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A changing sport: how technology, sports science and styles are changing the game of tennis

August 5, 2021 4 min read
A changing sport: how technology, sports science and styles are changing the game of tennis

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    Tennis, like most sports, has undergone major changes over the last 50 years based on changes in societal patterns and participation, emerging technology and further developments in the political and legislative environment. 
     
    With health and fitness exploits becoming more important to the general public (particularly over the last decade), changes in attitudes to nutrition, improvement in equipment development, as well as investment in grassroots sport, it is no wonder how this has filtered through to the sport of tennis.
     
    Sweatband.com caught up with ex-professional and British number 1, Chris Wilkinson, to discuss the key changes that he has witnessed across his playing and punditry career, including equipment development, career longevity, data and playing style.


     

    From wood to carbon

    First on the list for Chris, was the rapid development of equipment.
     
    Tennis rackets have changed a lot over the last 40-50 years. Players used to use wooden rackets and now they use Carbon/fibre and lighter technologies make them more powerful. As a result players are now able to hit the ball harder than in the past, in fact in the nineties the game became very powerful and serve orientated with less rallies especially at Wimbledon. Strings have been introduced and developed over this time also. Instead of using natural gut (made from sheep’s intestines), players are using monofilament polyester strings . At tournaments, the main players are using a fresh, restringed racket after every change of new balls, whereas we would make do with the same rackets for every match.
    Fascinating fact is that Wimbledon in recent years have laid a different seed to the grass and slowed the speed of the court down. Many of the court surfaces now on the ATP and WTA Tour are a lot slower than they used to be which encourages longer rallies. In addition to this players are now fitter than before which also makes it more difficult for players to hit winners from the back of the court.


     

    Fitness lengthening careers

    We took the opportunity to delve deeper into Chris’ thoughts on player fitness.

    Fitness in tennis has changed considerably over the years, it is now a key aspect for a player. 40-50 years ago fitness was not regarded as important as it is now, it was more about playing the game, now players need to be fitter than ever to succeed. The fitness levels of players have gone to a different level with Djokovic a great example of this. Most of the top players have a trainer that travels to tournaments with them. In some cases doctors and nutritionists make up the team entourage that accompany the players. Because players are fitter now, their careers are lasting longer. I retired at 29 and this in the Nineties seemed par for the course. Nowadays players are playing into their late thirties. Federer is now 39 years of age (40 in August ) and competing to a high level is a great example of improved fitness levels. Djokovic, Murray & Nadal are all into their mid 30's . Likewise, on the Ladies Tour where Venus and Serena Williams are still going strong well into their late 30's. The financial reward is obviously greater than in earlier decades which also allows a player to travel with a coach and fitness trainer which never happened years ago. It would still be good to see lower ranked players earning a better living in my opinion, as there is a bit of a gulf from top 100 ATP players to below the Top 100.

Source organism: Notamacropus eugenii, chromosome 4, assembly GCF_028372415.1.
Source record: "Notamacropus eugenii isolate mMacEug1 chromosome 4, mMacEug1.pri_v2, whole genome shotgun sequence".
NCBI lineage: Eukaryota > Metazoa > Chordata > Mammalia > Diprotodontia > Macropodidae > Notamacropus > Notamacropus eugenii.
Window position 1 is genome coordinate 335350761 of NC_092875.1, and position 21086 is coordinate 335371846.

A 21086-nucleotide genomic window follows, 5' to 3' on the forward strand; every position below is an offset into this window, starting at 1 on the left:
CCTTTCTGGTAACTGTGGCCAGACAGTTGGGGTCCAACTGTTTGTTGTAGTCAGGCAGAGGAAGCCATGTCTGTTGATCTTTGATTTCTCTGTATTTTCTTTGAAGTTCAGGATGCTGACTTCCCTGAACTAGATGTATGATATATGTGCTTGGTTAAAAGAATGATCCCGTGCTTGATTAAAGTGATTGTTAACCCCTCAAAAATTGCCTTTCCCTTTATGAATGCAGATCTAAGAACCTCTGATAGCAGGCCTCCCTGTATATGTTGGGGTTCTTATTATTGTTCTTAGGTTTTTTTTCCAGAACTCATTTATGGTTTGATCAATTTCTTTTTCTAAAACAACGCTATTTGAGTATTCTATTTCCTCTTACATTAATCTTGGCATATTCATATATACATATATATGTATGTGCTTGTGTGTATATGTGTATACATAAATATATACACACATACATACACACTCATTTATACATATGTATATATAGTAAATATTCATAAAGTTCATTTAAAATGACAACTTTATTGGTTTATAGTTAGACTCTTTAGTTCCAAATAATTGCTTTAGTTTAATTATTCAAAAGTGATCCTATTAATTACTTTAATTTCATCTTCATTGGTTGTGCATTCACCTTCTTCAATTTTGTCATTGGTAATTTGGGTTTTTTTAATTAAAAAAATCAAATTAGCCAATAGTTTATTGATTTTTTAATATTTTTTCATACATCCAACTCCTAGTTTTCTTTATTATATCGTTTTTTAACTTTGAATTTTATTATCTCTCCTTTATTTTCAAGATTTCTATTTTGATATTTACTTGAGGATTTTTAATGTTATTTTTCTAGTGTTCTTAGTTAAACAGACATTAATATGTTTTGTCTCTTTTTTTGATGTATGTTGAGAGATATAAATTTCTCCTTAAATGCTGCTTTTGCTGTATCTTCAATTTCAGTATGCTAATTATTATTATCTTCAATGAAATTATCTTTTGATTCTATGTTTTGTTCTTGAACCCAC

Data dictating the game

    So what about the impact of statistics and data? Chris shared his thoughts.

    Data and stats have also transformed the sport, there is now so much that a player can look at to develop his game and use to scout opponents, whilst gaining competitor intel. When I was playing, we never had data available. We simply had to work it out for ourselves as we played or watched a game. Hawkeye is used by many coaches and players to improve their tennis. Information a player might be looking for could be 1st serve %, where the opponent serves on big points, court positioning etc. There is so much detail on offer. If you have not played an opponent these days it is very easy to scout them by watching YouTube matches of them or other dedicated streaming websites. Many matches are now filmed even in the lower tier tournaments. Hawkeye is also used to help the Court Umpire with tight calls using technology linked to big screens . The ATP & WTA are slowly integrating this into all line calling rather than using line judges by using Infrared cameras linked to computers. Again these are all improvements being introduced in the last decade. 


     

    Changing styles

    Chris rounded off his review by briefly focusing on the changes of playing style.
     
    Physiology and advances in sport science have led to stronger and more powerful tennis players. This has particularly been seen through the emergence of the Williams sisters within the women’s game. Paired with improvements in equipment, this has led to stronger all round tennis players, comfortable playing from the baseline.

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